Treatment for idiopathic facial paralysis is waiting for the nerve to heal. If an inner ear infection or ruptured ear drum are the cause, then 4-6 weeks of strong antibiotics may be prescribed in order to fully clear out any bacteria and to give the tissues a chance to heal. The most important thing to note when the cause of paralysis is not known is whether or not the dog has an active blink reflex in the eye on the affected side of the face. If the dog is unable to close the eye, the eye will very quickly dry out, which could potentially lead to damage to the cornea or other eye tissues. For a dog without a blink reflex it is very important that the owner lubricate the eye at least 3-4 times a day, to protect the eye from damage 2. Unfortunately my dog lacks the blink reflex on the affected side, so she is getting lubricating gel applied in her eye three times a day. I have also been cautious when grooming to ensure that no trimmed hairs are left in the eye. A saline flush helped ensure that all debris was removed from the eye once grooming was complete.
The majority of the websites I visited stated that recovery from idiopathic facial paralysis can take from 4-6 weeks. My vet said the exact same thing, while also cautioning me that many dogs don’t recover completely. For some dogs whose nerves never heal, the facial muscles may start to contract due to lack of use, returning the dog’s appearance to normal. It is important that your dog sees the vet on a regular basis to monitor healing and improvement. If the dog’s blink reflex does not return, the owner will have to provide eye lubricant several times daily on a permanent basis.
Facial paralysis in Cockers can mimic other things, so another reason to see your vet is to ensure that you have an accurate diagnosis. A condition that looks very similar to facial paralysis is called Horner’s Syndrome, which is characterized by an eye that appears smaller than the other eye, and by an eyelid that droops, among other signs 3. Horner’s Syndrome is caused by injury to the nerve that supplies the affected eye. The majority of the time, Horner’s Syndrome is idiopathic, just like facial paralysis. The signs that separate Horner’s Syndrome from facial paralysis are a pupil that does not constrict or dilate in relation to light, and inflammation of the ear. Otherwise the two disorders are strikingly similar in appearance. Testing for Horner’s Syndrome in a dog presenting with facial paralysis is quite simple – the vet shines a light in the affected eye and watches the pupillary response. Initially, the vet suspected that my dog had Horner’s Syndrome but that turned out not to be the case.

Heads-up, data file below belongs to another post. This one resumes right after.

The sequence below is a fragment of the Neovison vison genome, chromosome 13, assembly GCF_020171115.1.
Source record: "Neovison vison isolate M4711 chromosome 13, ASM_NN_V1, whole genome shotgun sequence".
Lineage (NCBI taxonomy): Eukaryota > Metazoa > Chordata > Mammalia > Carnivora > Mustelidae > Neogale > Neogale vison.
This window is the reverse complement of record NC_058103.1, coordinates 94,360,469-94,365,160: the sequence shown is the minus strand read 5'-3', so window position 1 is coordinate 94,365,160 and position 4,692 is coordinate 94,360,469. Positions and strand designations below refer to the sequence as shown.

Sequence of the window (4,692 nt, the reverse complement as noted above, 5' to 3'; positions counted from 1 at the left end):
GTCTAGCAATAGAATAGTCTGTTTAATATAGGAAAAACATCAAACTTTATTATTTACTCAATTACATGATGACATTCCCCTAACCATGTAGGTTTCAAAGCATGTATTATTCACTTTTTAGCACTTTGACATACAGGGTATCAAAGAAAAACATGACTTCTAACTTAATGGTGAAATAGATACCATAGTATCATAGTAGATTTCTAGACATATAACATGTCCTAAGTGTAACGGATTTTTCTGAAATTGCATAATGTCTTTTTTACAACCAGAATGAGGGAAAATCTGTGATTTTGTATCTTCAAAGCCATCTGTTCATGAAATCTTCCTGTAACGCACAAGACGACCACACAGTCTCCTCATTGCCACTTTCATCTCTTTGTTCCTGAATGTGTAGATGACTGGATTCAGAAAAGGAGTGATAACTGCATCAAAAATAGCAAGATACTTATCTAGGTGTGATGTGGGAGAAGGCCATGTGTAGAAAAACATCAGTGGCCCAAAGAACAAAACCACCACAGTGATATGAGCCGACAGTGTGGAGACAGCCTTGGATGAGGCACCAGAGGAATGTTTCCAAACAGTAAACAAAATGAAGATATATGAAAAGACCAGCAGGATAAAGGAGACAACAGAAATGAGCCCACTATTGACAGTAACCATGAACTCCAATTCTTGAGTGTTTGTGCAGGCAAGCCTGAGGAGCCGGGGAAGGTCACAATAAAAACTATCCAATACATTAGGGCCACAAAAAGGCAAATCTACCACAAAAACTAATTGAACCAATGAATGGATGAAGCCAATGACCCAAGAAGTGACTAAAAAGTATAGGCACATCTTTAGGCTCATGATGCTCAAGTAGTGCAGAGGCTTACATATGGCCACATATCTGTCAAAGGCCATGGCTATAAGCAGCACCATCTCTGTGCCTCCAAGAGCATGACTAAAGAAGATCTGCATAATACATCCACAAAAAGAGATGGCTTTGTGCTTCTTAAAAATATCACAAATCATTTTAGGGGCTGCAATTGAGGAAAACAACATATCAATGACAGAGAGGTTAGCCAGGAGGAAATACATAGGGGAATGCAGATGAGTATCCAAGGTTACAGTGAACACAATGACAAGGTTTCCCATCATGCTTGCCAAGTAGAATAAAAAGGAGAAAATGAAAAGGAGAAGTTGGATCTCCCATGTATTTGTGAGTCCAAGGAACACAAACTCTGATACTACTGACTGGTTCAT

Another disorder that needs to be differentiated from facial paralysis is a stroke. A stroke in dogs results from interruption of blood supply to the dogs’ brain, and it can be very serious. It’s very important to take your dog to the vet as soon as you suspect that a stroke may have occurred, because the sooner the diagnosis is made and treatment is started, the better your dog’s prognosis will be 4. Signs that your dog may have had a stroke ared:
• Lack of balance, sudden collapse
• Head tilt
• General state of weakness
• Lack of control over limbs and limping
A dog with a simple facial paralysis may be tired and more sleepy than normal, but they should not show a lack of balance, circling, confusion or a general lack of body control.
As you can see, although the sudden appearance of facial paralysis in your dog can be quite alarming, it is relatively harmless. There is the possibility of a corneal abrasion if the blink reflex is absent, but preventative care will minimize that risk. As with any changes in your dog’s appearance or behavior, the recommended course of action is to seek veterinary attention, to rule out other diseases or disorders.
As for Grace, well, within a couple of weeks her lip has tightened back up and she’s hardly drooling at all. She does still have a slight head tilt (which just adds to her charm, in my opinion) and she continues to lack a blink reflex. I just thank my lucky stars that this is a simple facial paralysis and nothing worse.
KLAD Cockers & Photographykladckrs@gmail.com
1. Face Nerve Paralysis in Dogs. http://www.petmd.com/dog/conditions/neurological/c_multi_facial_nerve_paresis
(3 February, 2012)
2. de Papp, Dr. Erika. Facial Nerve Paresis (Paralysis) in Dogs. http://www.petplace.com/dogs/facial-nerve-paresis-paralysis-in-dogs/page1.aspx
(3 February, 2012)
3. Droopy Eye In Dogs. http://www.petmd.com/dog/conditions/eyes/c_dg_horners_syndrome
(6 February, 2012)
4. Dog Stroke Prognosis. http://www.vetinfo.com/dog-stroke-prognosis.html
(6 February, 2012)